This video explains more on how to use yeast to make a sourdough starter.
See also our guide on using diastatic malt powders for bread starters.
Fresh yeast, also known as compressed yeast or cake yeast, comes in what looks like a block, or an eraser.
Since it needs to be kept in a cold environment, you probably won’t find it alongside the other types of yeast.
This variety is considered a special, fancy type of yeast, since it needs to be used immediately, no more than two weeks after its purchase.
This means that its best used when making a large batch of bread. However, its short shelf-life is a small price to pay for great bread.
Professional bakers consider the fresh type as the best yeast for bread, next to sourdough, as it’s pure, gives a lovely taste to bread, and is convenient to work with.
To use it, simply take a bit in your hands and crumble it. You can add it straight to your dry ingredients or let it dissolve in your wet ingredients, depending on what the recipe calls for.
To store fresh yeast, you will need to wrap it in plastic wrap and store in the refrigerator. Remember to use it within two weeks!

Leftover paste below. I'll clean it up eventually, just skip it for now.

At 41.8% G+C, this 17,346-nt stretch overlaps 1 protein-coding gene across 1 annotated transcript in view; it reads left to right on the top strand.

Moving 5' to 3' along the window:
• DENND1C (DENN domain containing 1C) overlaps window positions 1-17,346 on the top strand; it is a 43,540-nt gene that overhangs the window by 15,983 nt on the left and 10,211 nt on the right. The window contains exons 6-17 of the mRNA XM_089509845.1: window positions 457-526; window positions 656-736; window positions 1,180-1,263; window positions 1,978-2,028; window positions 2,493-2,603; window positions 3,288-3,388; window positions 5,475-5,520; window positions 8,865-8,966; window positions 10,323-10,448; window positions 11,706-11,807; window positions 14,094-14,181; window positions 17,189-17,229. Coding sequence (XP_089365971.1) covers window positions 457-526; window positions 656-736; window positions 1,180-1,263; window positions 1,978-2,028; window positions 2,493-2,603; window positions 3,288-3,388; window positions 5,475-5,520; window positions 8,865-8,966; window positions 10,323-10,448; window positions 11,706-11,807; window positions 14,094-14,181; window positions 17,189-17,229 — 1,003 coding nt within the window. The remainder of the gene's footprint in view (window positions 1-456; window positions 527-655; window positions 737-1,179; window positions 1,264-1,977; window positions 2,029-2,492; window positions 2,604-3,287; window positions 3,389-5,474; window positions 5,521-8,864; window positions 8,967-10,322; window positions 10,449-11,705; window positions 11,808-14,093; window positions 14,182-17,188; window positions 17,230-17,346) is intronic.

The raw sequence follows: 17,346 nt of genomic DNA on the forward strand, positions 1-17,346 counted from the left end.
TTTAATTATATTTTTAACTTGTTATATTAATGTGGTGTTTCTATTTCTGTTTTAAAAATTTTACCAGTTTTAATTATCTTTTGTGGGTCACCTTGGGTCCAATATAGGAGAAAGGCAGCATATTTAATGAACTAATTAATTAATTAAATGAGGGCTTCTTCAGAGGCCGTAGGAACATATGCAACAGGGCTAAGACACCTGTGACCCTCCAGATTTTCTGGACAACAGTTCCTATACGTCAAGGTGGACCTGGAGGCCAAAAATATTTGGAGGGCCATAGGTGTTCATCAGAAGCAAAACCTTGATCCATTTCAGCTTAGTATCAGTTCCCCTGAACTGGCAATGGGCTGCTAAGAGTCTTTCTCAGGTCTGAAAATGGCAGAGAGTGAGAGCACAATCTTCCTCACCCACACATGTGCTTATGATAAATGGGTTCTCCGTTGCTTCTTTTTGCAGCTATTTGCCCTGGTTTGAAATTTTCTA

What is dry yeast? While fresh yeast comes in a solid block, dry yeast looks like small pellets. Unlike fresh yeast, you will need to proof or dissolve this yeast in hot water, before you can add it to your dough.
This is because the pellets are too large for it to be incorporated into the dough without proofing.
If you don’t proof dry yeast properly, you run the risk of adding non-dissolved pellets in your dough, which means that someone can bite into them. And no one likes the flavor of pure yeast!
On the other hand, there are brands that sell active dry yeast in finer powders. These powders mean that you don’t run the risk of it not dissolving in the dough.
Unlike what the back of the packets would instruct, you don’t really need to dissolve this type of active dry yeast before adding it to the dough.
However, there is still a chance that you will need to proof it, just to check if the yeast is ‘alive’ – or if it will metabolize the sugar and cause the bread to rise.